The general correspondence of P.S.P.A. reflects the changing concerns of the Society from its early years to the present day. The twentieth century letters represent the correspondence of the Society with members, with guest speakers and honorees, and with academic, scientific, and research institutions concerning topics relating to agriculture. Most correspondence was handled by the secretaries of the Society. The earliest Secretary was R. Francis Wood, who carried on almost no correspondence other than administrative during his term from 1909 to 1915. The same is true for his successor, John E. Lloyd, who served from 1915 to 1920.

The bulk of this material dates from the 1930s and early 1940s, when the Society expanded its vision of the role it would play in national agricultural concerns. The establishment of various committees (to advise state legislature or to participate in agricultural events, for example) gave the Society exposure to many individuals and institutions involved in agriculture nationwide. The reestablishment of the practice of having monthly speakers and awarding medals annually prompted additional correspondence. The Society's 150th anniversary celebration sparked interest in the history of agriculture and in other agricultural organizations across the country. George Curwen (Secretary from 1918 to 1939) and John Okie (Assistant Secretary from 1923 to 1939) both carried on extensive correspondence during this period. Letters John Okie wrote in his official capacity often led to the establishment of more personal correspondence, some of which continued well after he resigned his position in the Society. For this reason, correspondence sustained by John M. Okie alone has been moved to Series III, the John M. Okie Papers.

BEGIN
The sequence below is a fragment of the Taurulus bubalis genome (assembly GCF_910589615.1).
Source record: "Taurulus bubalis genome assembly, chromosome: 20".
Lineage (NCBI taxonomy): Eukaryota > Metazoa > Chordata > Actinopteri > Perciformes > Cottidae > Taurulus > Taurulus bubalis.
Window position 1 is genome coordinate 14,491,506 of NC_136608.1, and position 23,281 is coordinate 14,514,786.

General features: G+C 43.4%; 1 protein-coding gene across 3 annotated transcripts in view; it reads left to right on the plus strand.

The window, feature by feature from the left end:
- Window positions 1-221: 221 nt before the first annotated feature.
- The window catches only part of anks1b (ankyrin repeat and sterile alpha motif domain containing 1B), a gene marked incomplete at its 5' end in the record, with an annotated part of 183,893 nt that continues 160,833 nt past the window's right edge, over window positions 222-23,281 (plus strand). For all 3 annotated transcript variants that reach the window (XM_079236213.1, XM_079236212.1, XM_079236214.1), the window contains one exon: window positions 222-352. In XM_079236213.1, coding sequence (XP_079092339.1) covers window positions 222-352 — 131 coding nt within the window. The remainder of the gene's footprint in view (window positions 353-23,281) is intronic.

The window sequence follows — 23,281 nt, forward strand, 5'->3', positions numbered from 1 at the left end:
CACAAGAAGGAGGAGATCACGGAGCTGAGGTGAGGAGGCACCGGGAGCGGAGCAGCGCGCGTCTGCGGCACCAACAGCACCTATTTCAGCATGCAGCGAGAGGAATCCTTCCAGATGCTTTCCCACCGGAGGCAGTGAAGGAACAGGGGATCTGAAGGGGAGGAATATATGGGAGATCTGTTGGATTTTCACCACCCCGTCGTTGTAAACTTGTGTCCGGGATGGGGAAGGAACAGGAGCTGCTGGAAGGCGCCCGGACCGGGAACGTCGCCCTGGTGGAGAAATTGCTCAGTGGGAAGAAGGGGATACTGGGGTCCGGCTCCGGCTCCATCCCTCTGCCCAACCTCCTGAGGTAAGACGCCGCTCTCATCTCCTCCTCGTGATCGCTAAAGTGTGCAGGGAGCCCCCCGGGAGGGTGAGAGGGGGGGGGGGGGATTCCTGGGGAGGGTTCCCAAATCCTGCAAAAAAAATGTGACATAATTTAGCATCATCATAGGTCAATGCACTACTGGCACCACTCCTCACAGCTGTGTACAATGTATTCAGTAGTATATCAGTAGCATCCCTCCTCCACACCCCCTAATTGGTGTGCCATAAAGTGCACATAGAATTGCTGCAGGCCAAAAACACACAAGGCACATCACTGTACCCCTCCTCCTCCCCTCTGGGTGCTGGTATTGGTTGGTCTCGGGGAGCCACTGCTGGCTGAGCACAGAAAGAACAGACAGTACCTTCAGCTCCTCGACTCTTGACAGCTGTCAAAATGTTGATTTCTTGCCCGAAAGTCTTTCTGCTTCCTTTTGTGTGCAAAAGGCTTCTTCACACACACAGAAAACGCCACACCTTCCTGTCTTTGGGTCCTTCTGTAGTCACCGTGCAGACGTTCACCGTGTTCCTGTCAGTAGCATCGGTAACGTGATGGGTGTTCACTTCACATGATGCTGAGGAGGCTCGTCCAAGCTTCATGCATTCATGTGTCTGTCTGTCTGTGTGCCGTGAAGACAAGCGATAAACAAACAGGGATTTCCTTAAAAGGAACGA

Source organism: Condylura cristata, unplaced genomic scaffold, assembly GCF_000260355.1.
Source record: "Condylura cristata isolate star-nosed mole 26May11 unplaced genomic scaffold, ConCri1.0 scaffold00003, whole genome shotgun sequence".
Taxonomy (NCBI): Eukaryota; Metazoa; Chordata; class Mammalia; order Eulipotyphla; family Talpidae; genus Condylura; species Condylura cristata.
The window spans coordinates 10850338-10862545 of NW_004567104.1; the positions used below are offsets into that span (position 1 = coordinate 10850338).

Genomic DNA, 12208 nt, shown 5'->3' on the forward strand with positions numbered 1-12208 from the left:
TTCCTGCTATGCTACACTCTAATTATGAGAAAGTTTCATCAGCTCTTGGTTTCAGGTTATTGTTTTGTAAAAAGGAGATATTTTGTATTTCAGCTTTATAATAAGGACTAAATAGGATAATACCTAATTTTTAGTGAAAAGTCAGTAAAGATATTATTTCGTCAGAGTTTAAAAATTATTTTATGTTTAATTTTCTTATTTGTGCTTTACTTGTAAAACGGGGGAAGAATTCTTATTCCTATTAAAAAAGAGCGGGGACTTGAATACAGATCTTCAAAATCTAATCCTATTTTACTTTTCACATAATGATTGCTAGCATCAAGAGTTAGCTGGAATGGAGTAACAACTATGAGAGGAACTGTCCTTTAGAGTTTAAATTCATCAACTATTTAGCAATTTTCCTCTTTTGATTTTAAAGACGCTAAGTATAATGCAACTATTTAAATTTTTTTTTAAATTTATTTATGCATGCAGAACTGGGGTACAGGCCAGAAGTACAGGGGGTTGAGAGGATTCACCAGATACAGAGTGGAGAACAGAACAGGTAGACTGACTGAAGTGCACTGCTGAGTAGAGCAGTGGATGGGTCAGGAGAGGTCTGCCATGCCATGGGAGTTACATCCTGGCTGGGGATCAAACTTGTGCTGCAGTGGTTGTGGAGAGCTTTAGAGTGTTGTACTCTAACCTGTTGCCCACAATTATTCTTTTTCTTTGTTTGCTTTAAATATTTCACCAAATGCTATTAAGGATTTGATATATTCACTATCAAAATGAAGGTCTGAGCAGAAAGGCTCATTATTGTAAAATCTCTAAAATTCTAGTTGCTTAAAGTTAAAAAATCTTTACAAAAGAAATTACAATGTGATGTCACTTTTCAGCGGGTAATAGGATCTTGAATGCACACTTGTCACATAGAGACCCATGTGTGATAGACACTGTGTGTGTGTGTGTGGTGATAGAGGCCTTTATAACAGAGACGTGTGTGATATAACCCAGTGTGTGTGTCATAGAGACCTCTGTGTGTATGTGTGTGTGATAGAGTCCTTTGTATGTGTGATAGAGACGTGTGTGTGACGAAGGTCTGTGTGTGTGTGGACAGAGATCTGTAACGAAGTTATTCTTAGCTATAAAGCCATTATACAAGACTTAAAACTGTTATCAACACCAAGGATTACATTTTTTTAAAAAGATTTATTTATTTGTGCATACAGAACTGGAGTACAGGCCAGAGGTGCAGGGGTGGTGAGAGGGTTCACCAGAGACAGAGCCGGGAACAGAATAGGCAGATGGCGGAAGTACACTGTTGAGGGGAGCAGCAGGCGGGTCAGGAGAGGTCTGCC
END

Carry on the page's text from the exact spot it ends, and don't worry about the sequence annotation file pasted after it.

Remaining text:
The correspondence of L. Wayne Arny, who served as Secretary from 1939 to 1956 or 7 does not seem to have survived. R. Henry Morris III was Secretary from 1958 to 1961, and Mark Allam briefly served from 1961 to 1962. In 1962 William White was elected and served until 1983. Ralph E. Bartholomew is the most recent known Secretary; he was still in office in 1986.

Letters concerning the Hickory Nut Contest in the late 1920s include correspondence with J. F. Jones, and J. Russell Smith. In the 1930s the Society established a Committe to investigate illness in dairy cattle. Several of the correspondents at this period were cattle breeders or veterinarians involved with research on Bang's Disease ( Brucella Abortus ) and Bovine Tuberculosis. Among these were T. E. Munce, E. S. Deubler, E. T. Gill, Miller Freeman Barnes, J. H. McNeil, and John R. Mohler.

Other correspondents include Agricultural and Historical Associations. Among these are the Agricultural History Society, the Maryland Agricultural Society, the Massachussets Society for Promoting Agriculture, the New York State Agricultural Society, the Royal Agricultural Society of England, and the New Jersey State Agricultural Society (see also Phillip Alampi). The Society also corresponded with the South Carolina Society for Promoting Agriculture (see also William Hayne Mills) and attended their 150th anniversary celebration. The Society was often in contact with the Pennsylvania Horticultural Society concerning joint activities, the loan or retrieval of books, and the establishment of their shared office space in the Kidd-Fling House.